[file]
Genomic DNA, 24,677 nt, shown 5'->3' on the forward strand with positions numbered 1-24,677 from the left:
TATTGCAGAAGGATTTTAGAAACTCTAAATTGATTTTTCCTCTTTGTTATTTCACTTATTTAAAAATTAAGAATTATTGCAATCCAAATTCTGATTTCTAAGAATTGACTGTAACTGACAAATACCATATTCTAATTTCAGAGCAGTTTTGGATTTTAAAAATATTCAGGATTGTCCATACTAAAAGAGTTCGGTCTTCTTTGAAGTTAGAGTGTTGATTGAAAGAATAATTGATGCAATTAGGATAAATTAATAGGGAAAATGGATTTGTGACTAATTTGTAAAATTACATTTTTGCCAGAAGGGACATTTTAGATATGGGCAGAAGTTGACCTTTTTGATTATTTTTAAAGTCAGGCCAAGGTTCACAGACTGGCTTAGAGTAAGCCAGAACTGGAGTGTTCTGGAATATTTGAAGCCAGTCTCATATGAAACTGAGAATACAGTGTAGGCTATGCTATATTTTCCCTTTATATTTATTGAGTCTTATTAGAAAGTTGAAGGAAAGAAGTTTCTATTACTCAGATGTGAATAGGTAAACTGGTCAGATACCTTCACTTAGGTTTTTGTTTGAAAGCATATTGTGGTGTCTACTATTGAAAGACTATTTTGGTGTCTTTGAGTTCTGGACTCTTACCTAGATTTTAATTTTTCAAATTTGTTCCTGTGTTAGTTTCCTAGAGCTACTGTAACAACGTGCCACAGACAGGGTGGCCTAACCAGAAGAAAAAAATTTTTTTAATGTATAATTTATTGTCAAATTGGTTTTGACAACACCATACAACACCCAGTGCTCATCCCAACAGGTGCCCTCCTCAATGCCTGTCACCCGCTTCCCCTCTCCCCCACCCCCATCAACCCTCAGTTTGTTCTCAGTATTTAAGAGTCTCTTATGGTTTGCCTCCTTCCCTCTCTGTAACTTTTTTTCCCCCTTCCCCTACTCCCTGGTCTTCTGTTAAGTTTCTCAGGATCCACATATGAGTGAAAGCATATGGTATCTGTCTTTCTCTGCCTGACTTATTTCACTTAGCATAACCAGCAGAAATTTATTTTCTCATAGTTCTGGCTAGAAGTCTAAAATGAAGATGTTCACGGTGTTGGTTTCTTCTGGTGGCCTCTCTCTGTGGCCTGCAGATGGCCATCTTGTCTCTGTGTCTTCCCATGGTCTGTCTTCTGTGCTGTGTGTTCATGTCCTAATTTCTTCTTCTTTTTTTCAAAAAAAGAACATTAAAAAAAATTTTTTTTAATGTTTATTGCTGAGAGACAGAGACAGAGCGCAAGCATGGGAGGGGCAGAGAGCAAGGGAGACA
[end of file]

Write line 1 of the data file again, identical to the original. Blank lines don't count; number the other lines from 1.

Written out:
Genomic DNA, 24,677 nt, shown 5'->3' on the forward strand with positions numbered 1-24,677 from the left: